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How Queensland came to dominate Aussie weightlifting

by theweightliftingplatform

You can’t go to a national-level event — whether it’s Youth, Juniors, Seniors or Masters — and not notice the sea of maroon. There’s no denying that Queensland weightlifting is on the up and up. In fact, it has become the driving force behind Australian weightlifting as a whole. Most other states can only watch and wonder: what are those in the Sunshine State doing that allows this maroon juggernaut to continue to dominate?

Brisbane-based coach Angela Wydall explains that “it just comes from passion and excitement about weightlifting … I think we just always focused on the love of weightlifting, and we’re not distracted by other things.”

This idea is widely shared among the Queensland coaches and club owners The Weightlifting Platform spoke to.

Callum Hannay, owner of Burleigh Barbell Club, offered further insight: “The good thing about Queensland is that we are very supportive of each club. Just this weekend I had a couple of lifters come down from Cougars [Weightlifting Club]. They trained with me and I go up to Cougars sometimes.”

Jax Solofa from Ipswich Weightlifting Club explains, “I think it all starts from the top. We have Deb Keelan, she’s been around for a very long time. She’s great at communicating. We hear from Deb once or twice a week about things that are happening within Queensland weightlifting and within the weightlifting community itself.”

Whenever TWP spoke to a coach about the quality and popularity of weightlifting in Queensland, one name kept cropping up: Miles Wydall. Miles has been in the sport for 25 years, and not only is he a great coach, he has had an enormous influence on the culture in Queensland. He has shown the utmost support and selflessness when helping the development of new coaches, athletes and support staff, and this has not gone unnoticed. This kind of active knowledge-sharing is how Queensland’s great weightlifting culture continues to expand and thrive.

From 2012 (the furthest back we have numbers for) the Queensland Weightlifting Association has increased its member base from just over 300, to 675 at its peak in 2016. Today, the association sits close to 600 members. Why is this?

Miles Wydall explains, “Greg Wegret, the previous president, made a very good point: the more clubs you have, the more members you have.” He explains that Queensland deliberately set out to make it relatively cheap and easy to establish a weightlifting club.

This plan has paid off. Queensland now has 28 clubs, while the second highest, NSW, has just 20 clubs.

The barrier is very low for new coaches to set up and run their own club as either a not-for-profit or for-profit club. This has allowed clubs like Burleigh Barbell Club, Ipswitch Weightlifting Club and Whitsundays Weightlifting Club to open up in recent years. The club fee to start your own club is only $100, plus you get access to constant support from experienced coaching and admin staff from across the state. It also only costs clubs an $85 membership fee to become a QWA member, which makes it easy for everyone to compete at any level.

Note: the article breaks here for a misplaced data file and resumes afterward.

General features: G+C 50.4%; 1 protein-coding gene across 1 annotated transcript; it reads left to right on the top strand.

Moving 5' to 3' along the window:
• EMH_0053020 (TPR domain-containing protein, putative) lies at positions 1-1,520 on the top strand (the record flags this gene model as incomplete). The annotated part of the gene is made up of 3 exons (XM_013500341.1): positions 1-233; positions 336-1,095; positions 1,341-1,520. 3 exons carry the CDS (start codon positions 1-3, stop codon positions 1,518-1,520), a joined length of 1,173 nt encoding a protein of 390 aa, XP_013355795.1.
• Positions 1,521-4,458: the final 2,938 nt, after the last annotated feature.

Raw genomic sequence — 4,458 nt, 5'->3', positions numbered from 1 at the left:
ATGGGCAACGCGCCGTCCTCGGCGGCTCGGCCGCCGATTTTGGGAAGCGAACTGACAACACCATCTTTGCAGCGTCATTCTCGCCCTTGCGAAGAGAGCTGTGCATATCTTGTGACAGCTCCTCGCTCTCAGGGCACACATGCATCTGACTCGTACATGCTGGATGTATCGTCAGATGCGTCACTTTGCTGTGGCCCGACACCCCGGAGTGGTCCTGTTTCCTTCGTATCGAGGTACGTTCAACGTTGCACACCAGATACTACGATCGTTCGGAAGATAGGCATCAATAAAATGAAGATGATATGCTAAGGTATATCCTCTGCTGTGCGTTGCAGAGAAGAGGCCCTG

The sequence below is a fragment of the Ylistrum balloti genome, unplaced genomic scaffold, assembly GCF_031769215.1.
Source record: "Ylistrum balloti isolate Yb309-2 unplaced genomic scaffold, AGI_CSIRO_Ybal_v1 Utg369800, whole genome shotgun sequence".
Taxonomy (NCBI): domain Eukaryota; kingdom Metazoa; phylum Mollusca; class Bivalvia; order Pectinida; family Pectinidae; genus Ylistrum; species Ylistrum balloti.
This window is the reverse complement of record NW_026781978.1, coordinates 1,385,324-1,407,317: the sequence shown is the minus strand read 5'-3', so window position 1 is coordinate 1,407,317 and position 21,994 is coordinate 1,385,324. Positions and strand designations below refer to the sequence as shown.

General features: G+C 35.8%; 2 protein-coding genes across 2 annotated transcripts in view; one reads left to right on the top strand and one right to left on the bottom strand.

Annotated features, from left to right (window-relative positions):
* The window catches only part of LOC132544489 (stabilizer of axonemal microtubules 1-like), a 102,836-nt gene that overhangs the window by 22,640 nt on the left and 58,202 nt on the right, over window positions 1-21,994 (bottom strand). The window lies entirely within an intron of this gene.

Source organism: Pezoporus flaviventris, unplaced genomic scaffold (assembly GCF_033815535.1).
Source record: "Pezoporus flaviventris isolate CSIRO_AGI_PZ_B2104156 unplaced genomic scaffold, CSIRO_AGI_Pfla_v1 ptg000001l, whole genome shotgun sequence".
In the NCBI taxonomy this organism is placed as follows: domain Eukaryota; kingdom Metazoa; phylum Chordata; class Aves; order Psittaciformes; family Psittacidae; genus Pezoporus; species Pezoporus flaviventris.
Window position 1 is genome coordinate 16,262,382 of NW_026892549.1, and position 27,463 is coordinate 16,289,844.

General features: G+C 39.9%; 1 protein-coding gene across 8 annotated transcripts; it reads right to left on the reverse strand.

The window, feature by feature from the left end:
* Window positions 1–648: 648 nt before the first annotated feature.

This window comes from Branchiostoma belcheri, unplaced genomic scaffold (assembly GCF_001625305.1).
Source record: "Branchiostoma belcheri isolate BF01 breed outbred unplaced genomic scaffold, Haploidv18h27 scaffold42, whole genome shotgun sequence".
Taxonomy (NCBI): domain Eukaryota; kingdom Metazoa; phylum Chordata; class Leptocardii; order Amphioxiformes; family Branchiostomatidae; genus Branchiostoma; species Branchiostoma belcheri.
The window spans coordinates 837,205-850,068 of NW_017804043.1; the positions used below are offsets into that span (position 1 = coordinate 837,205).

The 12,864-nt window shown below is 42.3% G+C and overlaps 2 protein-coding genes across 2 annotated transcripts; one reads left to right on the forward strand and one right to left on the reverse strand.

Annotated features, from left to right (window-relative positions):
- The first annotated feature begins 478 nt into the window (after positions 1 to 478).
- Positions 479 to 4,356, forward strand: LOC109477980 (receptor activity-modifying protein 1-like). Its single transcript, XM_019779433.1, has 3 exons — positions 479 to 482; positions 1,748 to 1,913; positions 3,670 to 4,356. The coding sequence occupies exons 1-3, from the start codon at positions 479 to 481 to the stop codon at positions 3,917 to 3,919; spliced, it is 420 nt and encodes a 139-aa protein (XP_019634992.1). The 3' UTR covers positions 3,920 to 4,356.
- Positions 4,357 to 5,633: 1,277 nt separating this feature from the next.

So what about the sea of maroon surging through the warm-up rooms and stands? Well, this is due to QWA “having strong, fair policies and having the guts to stick to them,” explains Miles. One of these policies says that if you want to represent Queensland in a national event, you must wear a Queensland weightlifting suit and T-shirt. Over time, this has developed a culture of unity and state pride. 

With these growing numbers over the recent years, they are able to find new and emerging talent and continue to support their top lifters that have been around for years. 

Emerging athletes like Jaspa Hope may have never been found if Leanne Knox in the Whitsundays hadn’t been able to reach out and get support to open her own not-for-profit club, Whitsundays Weightlifting. With the continued support and easy access to knowledge from the best coaches in the state, Leanna was able to upskill herself to the point where she is now able to coach Jaspa to have an opportunity to qualify for Junior Oceania Champs at only 17 years old.

This is one example of the selfless, community-minded spirit that has enabled Queensland weightlifting to continue to grow.

The respect and camaraderie surrounding all the coaches we spoke to was inspiring. Bad politics and half-thought-out decisions barely exist, and when they do happen, everyone tends to move on and re-unify to further the sport of weightlifting in their state and the country.

A big thank you to, Miles Wydall, Angela Wydall, Jax Solofa, Callum Hannay and Leanna Knox for speaking to The Weightlifting Platform.

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